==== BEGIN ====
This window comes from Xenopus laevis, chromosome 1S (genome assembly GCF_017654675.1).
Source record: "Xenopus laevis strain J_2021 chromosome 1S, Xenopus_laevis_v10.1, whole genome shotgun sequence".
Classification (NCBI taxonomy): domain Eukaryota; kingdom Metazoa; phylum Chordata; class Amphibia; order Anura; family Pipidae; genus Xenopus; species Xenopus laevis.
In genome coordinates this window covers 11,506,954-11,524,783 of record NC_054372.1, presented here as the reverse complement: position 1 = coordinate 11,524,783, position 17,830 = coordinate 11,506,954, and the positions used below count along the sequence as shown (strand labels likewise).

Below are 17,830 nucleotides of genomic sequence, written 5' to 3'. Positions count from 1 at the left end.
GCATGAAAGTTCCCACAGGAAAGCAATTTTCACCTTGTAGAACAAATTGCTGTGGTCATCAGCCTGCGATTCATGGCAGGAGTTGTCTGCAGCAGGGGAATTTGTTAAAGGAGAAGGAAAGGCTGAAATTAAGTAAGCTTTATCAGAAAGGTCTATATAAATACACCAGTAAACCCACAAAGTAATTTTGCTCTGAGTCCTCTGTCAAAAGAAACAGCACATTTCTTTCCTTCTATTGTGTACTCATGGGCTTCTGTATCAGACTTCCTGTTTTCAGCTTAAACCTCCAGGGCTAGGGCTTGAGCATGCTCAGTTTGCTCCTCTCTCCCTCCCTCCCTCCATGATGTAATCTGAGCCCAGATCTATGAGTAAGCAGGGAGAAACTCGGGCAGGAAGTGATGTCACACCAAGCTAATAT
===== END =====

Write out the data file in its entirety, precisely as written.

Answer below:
This window comes from Xenopus laevis, chromosome 1S (genome assembly GCF_017654675.1).
Source record: "Xenopus laevis strain J_2021 chromosome 1S, Xenopus_laevis_v10.1, whole genome shotgun sequence".
Classification (NCBI taxonomy): domain Eukaryota; kingdom Metazoa; phylum Chordata; class Amphibia; order Anura; family Pipidae; genus Xenopus; species Xenopus laevis.
In genome coordinates this window covers 11,506,954-11,524,783 of record NC_054372.1, presented here as the reverse complement: position 1 = coordinate 11,524,783, position 17,830 = coordinate 11,506,954, and the positions used below count along the sequence as shown (strand labels likewise).

Below are 17,830 nucleotides of genomic sequence, written 5' to 3'. Positions count from 1 at the left end.
GCATGAAAGTTCCCACAGGAAAGCAATTTTCACCTTGTAGAACAAATTGCTGTGGTCATCAGCCTGCGATTCATGGCAGGAGTTGTCTGCAGCAGGGGAATTTGTTAAAGGAGAAGGAAAGGCTGAAATTAAGTAAGCTTTATCAGAAAGGTCTATATAAATACACCAGTAAACCCACAAAGTAATTTTGCTCTGAGTCCTCTGTCAAAAGAAACAGCACATTTCTTTCCTTCTATTGTGTACTCATGGGCTTCTGTATCAGACTTCCTGTTTTCAGCTTAAACCTCCAGGGCTAGGGCTTGAGCATGCTCAGTTTGCTCCTCTCTCCCTCCCTCCCTCCATGATGTAATCTGAGCCCAGATCTATGAGTAAGCAGGGAGAAACTCGGGCAGGAAGTGATGTCACACCAAGCTAATAT